I went to see Split on my twenty-third birthday, and I was very excited. That was partly because my birthday was the day Donald Trump was inaugurated as President and it was a way to not think about, you know, events. But it was mostly because I am an M. Night Shyamalan apologist, and he was back! I love The Sixth Sense and Unbreakable and The Happening, and after a string of bad decisions, he was resurgent. He’d had a surprise hit on television with Wayward Pines and his previous film, The Visit, had been both well-received and profitable. Now it was time for his redemption story to go mainstream with his biggest success since Signs.
And it did.
Measured by return on investment, Split was Shyamalan’s most profitable movie, turning $9 million into over $250 million, and it received some of the best reviews of his career. It was number one at the US box office for three consecutive weeks (a record in Shyamalan’s filmography matched only by The Sixth Sense), it had a sequel greenlit by April, and James McAvoy is one of the year’s prototypical examples of an actor locked out of the Oscars race by genre rather than merit. M. Night Shyamalan brought his reputation back from the dead with one of the year’s most successful movies.
And I hated it.
Continue reading “Notes on Split”
Why do people still love Friends so much?
To be clear, I love Friends. I’ve seen every episode of Friends multiple times. It was a good show, and often a great one. It was such a massive juggernaut hit at the time that it’s inevitable that it would have some staying power – I can’t imagine a world where Friends was forgotten, consigned to the ash heap of history. Anything that big hangs around for a while. Culture doesn’t have a reset button, you just turn it at right angles and draw over what’s already there.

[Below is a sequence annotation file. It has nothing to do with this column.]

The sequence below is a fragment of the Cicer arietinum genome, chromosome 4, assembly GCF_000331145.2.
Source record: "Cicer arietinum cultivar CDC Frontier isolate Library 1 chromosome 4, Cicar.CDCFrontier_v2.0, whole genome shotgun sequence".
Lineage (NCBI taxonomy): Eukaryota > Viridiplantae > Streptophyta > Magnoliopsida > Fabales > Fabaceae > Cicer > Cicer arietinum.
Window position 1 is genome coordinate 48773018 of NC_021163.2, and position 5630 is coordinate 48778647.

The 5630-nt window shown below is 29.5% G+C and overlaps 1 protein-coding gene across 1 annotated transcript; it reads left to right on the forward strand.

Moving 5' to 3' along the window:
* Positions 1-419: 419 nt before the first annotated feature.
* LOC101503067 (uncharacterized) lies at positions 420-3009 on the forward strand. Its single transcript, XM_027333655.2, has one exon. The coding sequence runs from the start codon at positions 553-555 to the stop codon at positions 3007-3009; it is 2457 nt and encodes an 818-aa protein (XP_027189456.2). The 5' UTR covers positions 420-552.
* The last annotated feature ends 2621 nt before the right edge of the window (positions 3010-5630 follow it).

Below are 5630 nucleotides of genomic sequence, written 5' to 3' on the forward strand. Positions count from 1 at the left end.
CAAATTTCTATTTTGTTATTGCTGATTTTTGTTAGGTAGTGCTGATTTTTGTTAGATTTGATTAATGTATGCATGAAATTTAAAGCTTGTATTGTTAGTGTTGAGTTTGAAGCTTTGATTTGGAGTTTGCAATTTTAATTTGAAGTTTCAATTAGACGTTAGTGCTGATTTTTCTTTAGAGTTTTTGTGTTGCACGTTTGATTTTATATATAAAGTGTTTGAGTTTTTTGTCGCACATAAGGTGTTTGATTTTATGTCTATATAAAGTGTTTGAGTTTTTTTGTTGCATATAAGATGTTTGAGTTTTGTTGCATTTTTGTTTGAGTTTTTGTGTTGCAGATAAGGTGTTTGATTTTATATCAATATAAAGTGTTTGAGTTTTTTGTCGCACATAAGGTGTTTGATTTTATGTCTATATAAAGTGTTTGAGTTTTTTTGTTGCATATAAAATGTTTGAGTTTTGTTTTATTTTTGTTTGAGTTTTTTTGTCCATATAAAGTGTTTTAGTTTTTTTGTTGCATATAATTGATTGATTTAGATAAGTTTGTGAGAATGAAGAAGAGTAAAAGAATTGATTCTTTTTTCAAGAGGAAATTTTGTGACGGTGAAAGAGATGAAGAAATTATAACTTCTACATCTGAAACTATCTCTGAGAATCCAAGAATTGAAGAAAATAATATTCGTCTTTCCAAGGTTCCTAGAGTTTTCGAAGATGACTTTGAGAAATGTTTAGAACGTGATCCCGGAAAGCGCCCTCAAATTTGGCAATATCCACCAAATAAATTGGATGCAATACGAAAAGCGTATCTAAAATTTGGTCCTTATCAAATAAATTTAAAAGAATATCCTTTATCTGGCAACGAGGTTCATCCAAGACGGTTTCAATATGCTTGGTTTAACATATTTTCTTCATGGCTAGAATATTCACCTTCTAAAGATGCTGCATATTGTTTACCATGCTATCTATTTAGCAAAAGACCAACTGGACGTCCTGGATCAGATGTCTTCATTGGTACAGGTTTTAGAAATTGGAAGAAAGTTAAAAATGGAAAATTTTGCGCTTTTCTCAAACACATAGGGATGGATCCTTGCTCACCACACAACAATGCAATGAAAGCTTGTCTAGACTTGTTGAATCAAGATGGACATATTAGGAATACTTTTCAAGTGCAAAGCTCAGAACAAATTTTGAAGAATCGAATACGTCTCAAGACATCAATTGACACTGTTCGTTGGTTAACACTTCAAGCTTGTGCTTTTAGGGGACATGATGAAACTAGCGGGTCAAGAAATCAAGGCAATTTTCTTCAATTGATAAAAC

But Friends isn’t just hanging around in the background. It’s still hugely, actively popular. BuzzFeed’s clickbait pop culture listicle/quiz department pumps out posts about Friends on at least a biweekly basis. People get engaged on the Central Perk couch on tours of the Warner Brothers lot. The whole series was recently added to Netflix in Ireland and the UK, and – even though the show finished fourteen years ago, even though it’s been in reruns constantly, unavoidably since then – it was treated as a legitimately big deal.
And that’s weird. It is so far outside of the norm of televisual afterlife that “it’s a good show” doesn’t go a tenth of the way to explaining it.
Continue reading “The One Where Pop Culture Disintegrates”
The final battle between good and evil at the end of The Matrix Revolutions is the best part of a very flawed movie. Whatever else the Matrix sequels did wrong – and they did a fair bit – the last fight between Neo and Agent Smith is basically perfect. It’s not just a punching contest, it’s a distillation of every moral value at stake in their conflict. I know that’s a controversial statement because I’ve seen so many people make fun of the best part of the scene: